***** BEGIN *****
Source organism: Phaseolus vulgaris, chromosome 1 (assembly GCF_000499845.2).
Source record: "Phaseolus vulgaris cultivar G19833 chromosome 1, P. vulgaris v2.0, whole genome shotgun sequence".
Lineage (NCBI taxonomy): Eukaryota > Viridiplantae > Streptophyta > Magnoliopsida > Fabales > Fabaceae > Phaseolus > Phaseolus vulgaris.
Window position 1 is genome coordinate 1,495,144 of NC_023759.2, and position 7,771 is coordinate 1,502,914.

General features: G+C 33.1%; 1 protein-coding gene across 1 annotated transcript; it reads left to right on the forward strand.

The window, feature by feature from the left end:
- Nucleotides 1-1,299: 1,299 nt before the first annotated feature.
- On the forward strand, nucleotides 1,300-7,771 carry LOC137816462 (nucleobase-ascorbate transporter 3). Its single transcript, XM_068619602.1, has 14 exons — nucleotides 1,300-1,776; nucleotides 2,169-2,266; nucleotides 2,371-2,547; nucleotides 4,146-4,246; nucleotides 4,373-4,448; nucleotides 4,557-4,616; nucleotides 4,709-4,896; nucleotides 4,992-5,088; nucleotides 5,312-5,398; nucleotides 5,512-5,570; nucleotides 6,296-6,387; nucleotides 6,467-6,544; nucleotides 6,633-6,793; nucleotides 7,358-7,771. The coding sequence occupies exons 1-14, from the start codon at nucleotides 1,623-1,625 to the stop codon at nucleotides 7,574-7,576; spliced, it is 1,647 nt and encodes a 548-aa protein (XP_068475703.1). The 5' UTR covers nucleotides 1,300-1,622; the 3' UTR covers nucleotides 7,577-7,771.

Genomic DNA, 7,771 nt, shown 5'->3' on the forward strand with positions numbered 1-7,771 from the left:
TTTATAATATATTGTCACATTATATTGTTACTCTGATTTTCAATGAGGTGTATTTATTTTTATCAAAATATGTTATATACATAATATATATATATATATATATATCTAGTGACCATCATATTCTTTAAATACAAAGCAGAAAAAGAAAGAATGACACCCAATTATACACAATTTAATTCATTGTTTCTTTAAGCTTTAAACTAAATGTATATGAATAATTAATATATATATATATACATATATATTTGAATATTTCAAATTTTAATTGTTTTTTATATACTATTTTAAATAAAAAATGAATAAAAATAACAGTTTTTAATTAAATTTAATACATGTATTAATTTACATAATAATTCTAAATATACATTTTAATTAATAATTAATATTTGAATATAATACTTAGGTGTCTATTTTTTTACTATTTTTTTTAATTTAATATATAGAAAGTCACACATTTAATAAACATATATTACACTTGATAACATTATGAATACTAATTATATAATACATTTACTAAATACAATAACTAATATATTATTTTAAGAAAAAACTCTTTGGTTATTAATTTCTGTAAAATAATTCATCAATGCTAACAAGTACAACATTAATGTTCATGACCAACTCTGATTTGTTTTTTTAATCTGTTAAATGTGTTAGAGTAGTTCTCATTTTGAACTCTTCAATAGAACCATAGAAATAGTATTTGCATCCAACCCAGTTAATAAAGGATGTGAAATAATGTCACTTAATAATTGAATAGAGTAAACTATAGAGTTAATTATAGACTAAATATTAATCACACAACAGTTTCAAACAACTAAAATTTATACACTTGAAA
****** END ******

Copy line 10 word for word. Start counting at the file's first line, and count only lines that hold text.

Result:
TTTATAATATATTGTCACATTATATTGTTACTCTGATTTTCAATGAGGTGTATTTATTTTTATCAAAATATGTTATATACATAATATATATATATATATATATATCTAGTGACCATCATATTCTTTAAATACAAAGCAGAAAAAGAAAGAATGACACCCAATTATACACAATTTAATTCATTGTTTCTTTAAGCTTTAAACTAAATGTATATGAATAATTAATATATATATATATACATATATATTTGAATATTTCAAATTTTAATTGTTTTTTATATACTATTTTAAATAAAAAATGAATAAAAATAACAGTTTTTAATTAAATTTAATACATGTATTAATTTACATAATAATTCTAAATATACATTTTAATTAATAATTAATATTTGAATATAATACTTAGGTGTCTATTTTTTTACTATTTTTTTTAATTTAATATATAGAAAGTCACACATTTAATAAACATATATTACACTTGATAACATTATGAATACTAATTATATAATACATTTACTAAATACAATAACTAATATATTATTTTAAGAAAAAACTCTTTGGTTATTAATTTCTGTAAAATAATTCATCAATGCTAACAAGTACAACATTAATGTTCATGACCAACTCTGATTTGTTTTTTTAATCTGTTAAATGTGTTAGAGTAGTTCTCATTTTGAACTCTTCAATAGAACCATAGAAATAGTATTTGCATCCAACCCAGTTAATAAAGGATGTGAAATAATGTCACTTAATAATTGAATAGAGTAAACTATAGAGTTAATTATAGACTAAATATTAATCACACAACAGTTTCAAACAACTAAAATTTATACACTTGAAA